For the past 32 years, I’ve had the wonderful opportunity to work for Douglas County, most recently functioning as the department head for four separate county departments (IT, Building Facilities, Land/Timber and Radio Communications).
During this time, it’s afforded me the great opportunity to work directly with and for 13 different county commissioners. That’s a lot of commissioners and allows me a unique perspective on how our local government operates. It’s allowed me to see the exceptional value our three full-time elected commissioner positions bring to our county, a value that many times is not fully seen or realized by the public in general. As such, I’m personally fearful that changing to a Home Rule Charter and losing full-time working commissioners to part-time volunteer positions will have a detrimental financial effect on our county.
Over the years, I’ve personally watched our full-time commissioners work long and dedicated hours to secure funding opportunities for our county that a volunteer commissioner board and single county administrator simply will not have the time to pursue. For example, during just the past two years, our community has seen the Secure Rural Schools program expire. Thankfully, due to the dedicated efforts and committed work of Commissioner Tim Freeman, the county secured a renewal of this funding for another two years, which amounted to over $31 million in funding for our county.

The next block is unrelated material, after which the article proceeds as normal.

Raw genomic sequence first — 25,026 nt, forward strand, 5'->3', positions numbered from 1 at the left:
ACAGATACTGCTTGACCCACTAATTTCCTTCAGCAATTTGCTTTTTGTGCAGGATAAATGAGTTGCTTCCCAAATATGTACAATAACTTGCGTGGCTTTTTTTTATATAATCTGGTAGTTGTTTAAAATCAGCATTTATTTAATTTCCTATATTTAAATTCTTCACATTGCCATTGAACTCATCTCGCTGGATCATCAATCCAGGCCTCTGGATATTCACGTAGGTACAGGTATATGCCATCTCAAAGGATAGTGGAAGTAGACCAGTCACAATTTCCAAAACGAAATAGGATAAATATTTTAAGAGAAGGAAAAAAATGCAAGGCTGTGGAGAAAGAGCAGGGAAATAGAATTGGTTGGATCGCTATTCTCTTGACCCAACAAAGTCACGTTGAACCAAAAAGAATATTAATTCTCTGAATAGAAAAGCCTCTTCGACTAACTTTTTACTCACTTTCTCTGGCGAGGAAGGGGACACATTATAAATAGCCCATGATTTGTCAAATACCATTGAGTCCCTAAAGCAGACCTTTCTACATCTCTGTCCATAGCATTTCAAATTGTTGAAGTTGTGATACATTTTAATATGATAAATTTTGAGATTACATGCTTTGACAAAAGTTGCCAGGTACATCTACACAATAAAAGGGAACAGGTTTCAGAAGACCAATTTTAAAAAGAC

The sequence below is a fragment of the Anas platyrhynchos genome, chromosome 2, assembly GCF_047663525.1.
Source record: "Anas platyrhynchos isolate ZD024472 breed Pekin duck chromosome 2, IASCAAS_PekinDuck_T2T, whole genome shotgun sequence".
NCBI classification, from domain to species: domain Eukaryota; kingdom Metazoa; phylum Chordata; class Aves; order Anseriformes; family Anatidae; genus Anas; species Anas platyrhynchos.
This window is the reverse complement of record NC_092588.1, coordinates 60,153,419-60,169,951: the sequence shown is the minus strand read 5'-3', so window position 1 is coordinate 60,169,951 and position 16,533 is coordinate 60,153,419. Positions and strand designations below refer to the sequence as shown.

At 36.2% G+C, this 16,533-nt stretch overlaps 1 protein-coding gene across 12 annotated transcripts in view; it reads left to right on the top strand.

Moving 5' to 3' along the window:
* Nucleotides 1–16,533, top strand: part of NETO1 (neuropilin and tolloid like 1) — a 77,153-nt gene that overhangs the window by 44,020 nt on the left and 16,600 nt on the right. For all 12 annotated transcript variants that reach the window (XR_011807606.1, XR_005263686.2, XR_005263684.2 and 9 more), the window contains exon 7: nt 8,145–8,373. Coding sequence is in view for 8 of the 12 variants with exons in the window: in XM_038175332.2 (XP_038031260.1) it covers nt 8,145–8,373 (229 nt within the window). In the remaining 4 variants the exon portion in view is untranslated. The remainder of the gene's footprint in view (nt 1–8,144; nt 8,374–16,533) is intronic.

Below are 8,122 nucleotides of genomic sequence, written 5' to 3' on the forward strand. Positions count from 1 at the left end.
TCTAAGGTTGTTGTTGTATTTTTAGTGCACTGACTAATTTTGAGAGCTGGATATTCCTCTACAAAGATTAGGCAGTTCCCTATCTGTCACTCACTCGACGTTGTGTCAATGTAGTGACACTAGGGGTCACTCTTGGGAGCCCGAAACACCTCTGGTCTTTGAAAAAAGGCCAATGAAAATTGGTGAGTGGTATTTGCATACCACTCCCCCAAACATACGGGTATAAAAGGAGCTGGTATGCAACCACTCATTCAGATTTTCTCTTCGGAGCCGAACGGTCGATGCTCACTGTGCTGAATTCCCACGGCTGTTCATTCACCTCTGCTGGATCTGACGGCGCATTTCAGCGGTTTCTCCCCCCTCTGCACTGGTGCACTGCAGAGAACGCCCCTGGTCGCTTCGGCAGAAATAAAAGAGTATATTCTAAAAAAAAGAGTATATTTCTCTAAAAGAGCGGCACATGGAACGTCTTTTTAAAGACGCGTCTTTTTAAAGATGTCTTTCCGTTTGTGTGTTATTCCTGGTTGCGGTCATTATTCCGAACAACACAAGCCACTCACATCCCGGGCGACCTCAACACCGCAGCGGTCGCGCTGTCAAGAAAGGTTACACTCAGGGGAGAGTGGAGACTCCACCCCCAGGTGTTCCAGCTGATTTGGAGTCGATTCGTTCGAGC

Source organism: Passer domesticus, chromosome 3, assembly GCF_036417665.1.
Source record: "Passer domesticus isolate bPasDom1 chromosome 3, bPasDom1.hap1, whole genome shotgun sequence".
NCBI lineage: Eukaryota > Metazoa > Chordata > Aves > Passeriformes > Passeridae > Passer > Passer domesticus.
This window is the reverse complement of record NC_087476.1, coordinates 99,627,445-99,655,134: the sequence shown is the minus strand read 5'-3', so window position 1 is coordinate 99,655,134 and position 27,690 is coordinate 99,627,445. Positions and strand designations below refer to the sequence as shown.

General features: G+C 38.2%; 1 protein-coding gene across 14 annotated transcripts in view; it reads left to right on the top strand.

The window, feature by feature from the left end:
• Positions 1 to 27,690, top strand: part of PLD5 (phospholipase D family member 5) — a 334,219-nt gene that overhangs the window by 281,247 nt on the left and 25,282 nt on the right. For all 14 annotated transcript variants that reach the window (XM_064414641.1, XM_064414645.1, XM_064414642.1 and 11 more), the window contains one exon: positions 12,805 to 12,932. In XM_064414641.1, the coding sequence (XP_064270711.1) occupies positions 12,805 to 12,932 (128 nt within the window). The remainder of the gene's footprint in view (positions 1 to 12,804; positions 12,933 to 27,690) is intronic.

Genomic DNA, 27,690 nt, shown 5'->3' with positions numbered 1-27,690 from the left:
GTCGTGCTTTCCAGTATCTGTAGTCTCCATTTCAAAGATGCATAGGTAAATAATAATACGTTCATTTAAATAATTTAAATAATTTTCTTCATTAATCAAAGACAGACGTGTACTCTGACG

Following the Umpqua Community College tragedy, our three commissioners rallied, and again through diligent efforts by all three, they secured over $200,000 from the state of Oregon, and helped receive a $1.2 million grant from the federal government, all to help support local victims programs here within our county and community.
This past year, I worked with and watched Commissioner Chris Boice apply for, and receive, a $1.2 million grant from the state to invest in security infrastructure upgrades in our very own aging Douglas County Justice building. Commissioner Gary Leif has spent endless hours working with private groups to try to find a community solution to keep our libraries open. Lastly, this past budget year the commissioners and the district attorney together worked to search out, find and secure $150,000 of private community funding to forego the elimination of a deputy DA position, and the very successful Mental Health Court program, both of which provide incredibly important services to our community.
The above are only a few examples of the numerous funding opportunities and dollars our county has received through the dedicated and stalwart efforts of our full-time commissioners. There is simply no way a single county administrator and volunteer commissioner board will have the time to dedicate to pursue these types of projects. As such, most of these types of specially funded dollars coming into the county budget will be lost should the Home Rule Charter pass.
I can attest through 32 years of experience working with 13 different commissioners, all of them work very hard and long hours as full-time servants of the community to find funding opportunities. Our commissioners have a thankless job, and that’s part of the job, but do understand the incredible revenues they bring into our county budget. Please realize the revenues that will be lost should these positions go away, and join me to vote “no” on the Home Rule Charter.